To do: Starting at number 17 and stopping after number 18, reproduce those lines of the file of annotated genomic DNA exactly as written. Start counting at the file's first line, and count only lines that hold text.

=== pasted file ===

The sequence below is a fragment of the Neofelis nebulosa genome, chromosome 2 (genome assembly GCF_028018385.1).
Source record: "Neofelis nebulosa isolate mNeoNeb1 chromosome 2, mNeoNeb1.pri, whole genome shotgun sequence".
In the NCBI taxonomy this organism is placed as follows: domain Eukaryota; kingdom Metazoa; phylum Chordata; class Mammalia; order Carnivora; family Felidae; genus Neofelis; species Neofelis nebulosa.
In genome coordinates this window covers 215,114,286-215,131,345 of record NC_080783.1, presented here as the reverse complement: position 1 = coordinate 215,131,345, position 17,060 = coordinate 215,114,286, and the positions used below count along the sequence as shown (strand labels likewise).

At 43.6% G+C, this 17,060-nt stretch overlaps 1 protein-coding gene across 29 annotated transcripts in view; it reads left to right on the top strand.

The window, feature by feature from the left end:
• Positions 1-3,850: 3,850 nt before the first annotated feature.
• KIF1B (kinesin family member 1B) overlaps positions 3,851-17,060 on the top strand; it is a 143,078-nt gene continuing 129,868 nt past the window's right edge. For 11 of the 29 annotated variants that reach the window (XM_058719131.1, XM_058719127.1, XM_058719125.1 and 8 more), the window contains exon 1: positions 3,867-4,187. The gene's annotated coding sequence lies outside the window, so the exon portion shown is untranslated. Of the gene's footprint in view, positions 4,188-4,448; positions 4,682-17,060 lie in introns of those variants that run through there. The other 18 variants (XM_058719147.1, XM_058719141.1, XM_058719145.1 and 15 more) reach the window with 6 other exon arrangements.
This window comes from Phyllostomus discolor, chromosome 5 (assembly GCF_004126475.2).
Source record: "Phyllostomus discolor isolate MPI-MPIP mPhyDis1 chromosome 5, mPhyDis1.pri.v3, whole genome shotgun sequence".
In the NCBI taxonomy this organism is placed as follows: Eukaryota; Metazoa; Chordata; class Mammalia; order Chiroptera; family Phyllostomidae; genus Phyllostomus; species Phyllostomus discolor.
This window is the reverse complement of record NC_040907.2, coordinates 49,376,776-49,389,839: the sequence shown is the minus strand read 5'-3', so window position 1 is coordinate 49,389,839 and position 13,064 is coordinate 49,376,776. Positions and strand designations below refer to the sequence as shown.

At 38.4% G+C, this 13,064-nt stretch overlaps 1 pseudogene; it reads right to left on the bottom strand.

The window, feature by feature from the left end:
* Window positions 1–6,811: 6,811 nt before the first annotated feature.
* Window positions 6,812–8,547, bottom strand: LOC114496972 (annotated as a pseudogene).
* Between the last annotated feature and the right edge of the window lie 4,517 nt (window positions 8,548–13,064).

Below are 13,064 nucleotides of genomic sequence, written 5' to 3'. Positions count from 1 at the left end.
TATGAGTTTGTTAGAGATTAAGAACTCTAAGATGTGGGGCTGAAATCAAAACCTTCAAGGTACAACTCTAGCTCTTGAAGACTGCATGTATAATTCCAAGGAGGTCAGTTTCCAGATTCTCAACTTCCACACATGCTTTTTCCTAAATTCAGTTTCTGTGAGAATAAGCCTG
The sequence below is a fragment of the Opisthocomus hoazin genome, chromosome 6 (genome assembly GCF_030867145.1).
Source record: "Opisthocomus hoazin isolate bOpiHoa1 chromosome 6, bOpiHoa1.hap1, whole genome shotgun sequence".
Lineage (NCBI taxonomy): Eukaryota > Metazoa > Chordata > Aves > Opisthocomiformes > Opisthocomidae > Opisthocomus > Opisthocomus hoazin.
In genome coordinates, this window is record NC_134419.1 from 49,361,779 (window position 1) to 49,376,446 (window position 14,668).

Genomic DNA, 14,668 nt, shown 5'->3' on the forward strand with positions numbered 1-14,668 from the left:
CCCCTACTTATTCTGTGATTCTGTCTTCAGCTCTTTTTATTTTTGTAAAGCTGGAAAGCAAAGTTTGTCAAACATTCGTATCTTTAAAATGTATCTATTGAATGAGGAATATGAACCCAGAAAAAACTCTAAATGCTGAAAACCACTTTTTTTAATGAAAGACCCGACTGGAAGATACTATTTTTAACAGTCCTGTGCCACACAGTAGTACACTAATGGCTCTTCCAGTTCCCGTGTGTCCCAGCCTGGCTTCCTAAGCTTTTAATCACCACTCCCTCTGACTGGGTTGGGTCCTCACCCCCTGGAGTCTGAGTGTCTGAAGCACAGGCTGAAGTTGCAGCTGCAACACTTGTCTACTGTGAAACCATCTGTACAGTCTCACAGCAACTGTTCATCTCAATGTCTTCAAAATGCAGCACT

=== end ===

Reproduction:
* Between the last annotated feature and the right edge of the window lie 4,517 nt (window positions 8,548–13,064).

Below are 13,064 nucleotides of genomic sequence, written 5' to 3'. Positions count from 1 at the left end.